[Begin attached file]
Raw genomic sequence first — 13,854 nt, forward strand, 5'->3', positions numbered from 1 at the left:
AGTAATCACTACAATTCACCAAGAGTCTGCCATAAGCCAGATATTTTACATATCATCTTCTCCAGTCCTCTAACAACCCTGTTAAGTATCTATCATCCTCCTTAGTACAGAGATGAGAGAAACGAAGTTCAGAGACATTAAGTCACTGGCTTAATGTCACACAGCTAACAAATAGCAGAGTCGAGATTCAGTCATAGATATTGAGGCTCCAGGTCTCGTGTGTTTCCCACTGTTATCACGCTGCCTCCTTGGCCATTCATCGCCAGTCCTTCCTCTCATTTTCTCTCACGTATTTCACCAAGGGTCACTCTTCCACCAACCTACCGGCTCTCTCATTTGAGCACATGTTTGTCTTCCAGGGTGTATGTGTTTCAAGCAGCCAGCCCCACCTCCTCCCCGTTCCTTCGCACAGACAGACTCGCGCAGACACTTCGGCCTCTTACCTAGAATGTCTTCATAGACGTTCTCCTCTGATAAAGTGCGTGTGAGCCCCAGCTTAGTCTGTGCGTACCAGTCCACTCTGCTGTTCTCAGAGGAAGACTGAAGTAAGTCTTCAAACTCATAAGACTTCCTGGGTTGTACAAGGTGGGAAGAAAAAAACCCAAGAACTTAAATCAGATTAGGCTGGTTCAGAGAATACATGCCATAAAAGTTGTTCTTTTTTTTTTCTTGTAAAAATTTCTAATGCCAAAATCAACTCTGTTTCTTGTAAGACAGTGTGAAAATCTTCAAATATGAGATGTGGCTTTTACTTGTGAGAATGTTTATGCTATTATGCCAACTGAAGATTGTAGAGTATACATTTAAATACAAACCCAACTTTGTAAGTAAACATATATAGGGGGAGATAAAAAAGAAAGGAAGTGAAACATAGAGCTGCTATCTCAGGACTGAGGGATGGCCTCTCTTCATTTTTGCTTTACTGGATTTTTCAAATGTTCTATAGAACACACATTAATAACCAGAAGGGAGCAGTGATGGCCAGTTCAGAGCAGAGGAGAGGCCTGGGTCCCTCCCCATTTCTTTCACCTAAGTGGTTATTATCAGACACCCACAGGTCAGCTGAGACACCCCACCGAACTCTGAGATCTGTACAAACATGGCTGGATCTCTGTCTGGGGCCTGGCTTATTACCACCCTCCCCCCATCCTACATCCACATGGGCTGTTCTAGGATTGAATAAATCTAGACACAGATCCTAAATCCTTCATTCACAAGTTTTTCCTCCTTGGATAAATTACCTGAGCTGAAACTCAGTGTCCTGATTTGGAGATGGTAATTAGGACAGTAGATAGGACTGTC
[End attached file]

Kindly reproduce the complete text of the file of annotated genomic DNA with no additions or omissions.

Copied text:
Raw genomic sequence first — 13,854 nt, forward strand, 5'->3', positions numbered from 1 at the left:
AGTAATCACTACAATTCACCAAGAGTCTGCCATAAGCCAGATATTTTACATATCATCTTCTCCAGTCCTCTAACAACCCTGTTAAGTATCTATCATCCTCCTTAGTACAGAGATGAGAGAAACGAAGTTCAGAGACATTAAGTCACTGGCTTAATGTCACACAGCTAACAAATAGCAGAGTCGAGATTCAGTCATAGATATTGAGGCTCCAGGTCTCGTGTGTTTCCCACTGTTATCACGCTGCCTCCTTGGCCATTCATCGCCAGTCCTTCCTCTCATTTTCTCTCACGTATTTCACCAAGGGTCACTCTTCCACCAACCTACCGGCTCTCTCATTTGAGCACATGTTTGTCTTCCAGGGTGTATGTGTTTCAAGCAGCCAGCCCCACCTCCTCCCCGTTCCTTCGCACAGACAGACTCGCGCAGACACTTCGGCCTCTTACCTAGAATGTCTTCATAGACGTTCTCCTCTGATAAAGTGCGTGTGAGCCCCAGCTTAGTCTGTGCGTACCAGTCCACTCTGCTGTTCTCAGAGGAAGACTGAAGTAAGTCTTCAAACTCATAAGACTTCCTGGGTTGTACAAGGTGGGAAGAAAAAAACCCAAGAACTTAAATCAGATTAGGCTGGTTCAGAGAATACATGCCATAAAAGTTGTTCTTTTTTTTTTCTTGTAAAAATTTCTAATGCCAAAATCAACTCTGTTTCTTGTAAGACAGTGTGAAAATCTTCAAATATGAGATGTGGCTTTTACTTGTGAGAATGTTTATGCTATTATGCCAACTGAAGATTGTAGAGTATACATTTAAATACAAACCCAACTTTGTAAGTAAACATATATAGGGGGAGATAAAAAAGAAAGGAAGTGAAACATAGAGCTGCTATCTCAGGACTGAGGGATGGCCTCTCTTCATTTTTGCTTTACTGGATTTTTCAAATGTTCTATAGAACACACATTAATAACCAGAAGGGAGCAGTGATGGCCAGTTCAGAGCAGAGGAGAGGCCTGGGTCCCTCCCCATTTCTTTCACCTAAGTGGTTATTATCAGACACCCACAGGTCAGCTGAGACACCCCACCGAACTCTGAGATCTGTACAAACATGGCTGGATCTCTGTCTGGGGCCTGGCTTATTACCACCCTCCCCCCATCCTACATCCACATGGGCTGTTCTAGGATTGAATAAATCTAGACACAGATCCTAAATCCTTCATTCACAAGTTTTTCCTCCTTGGATAAATTACCTGAGCTGAAACTCAGTGTCCTGATTTGGAGATGGTAATTAGGACAGTAGATAGGACTGTC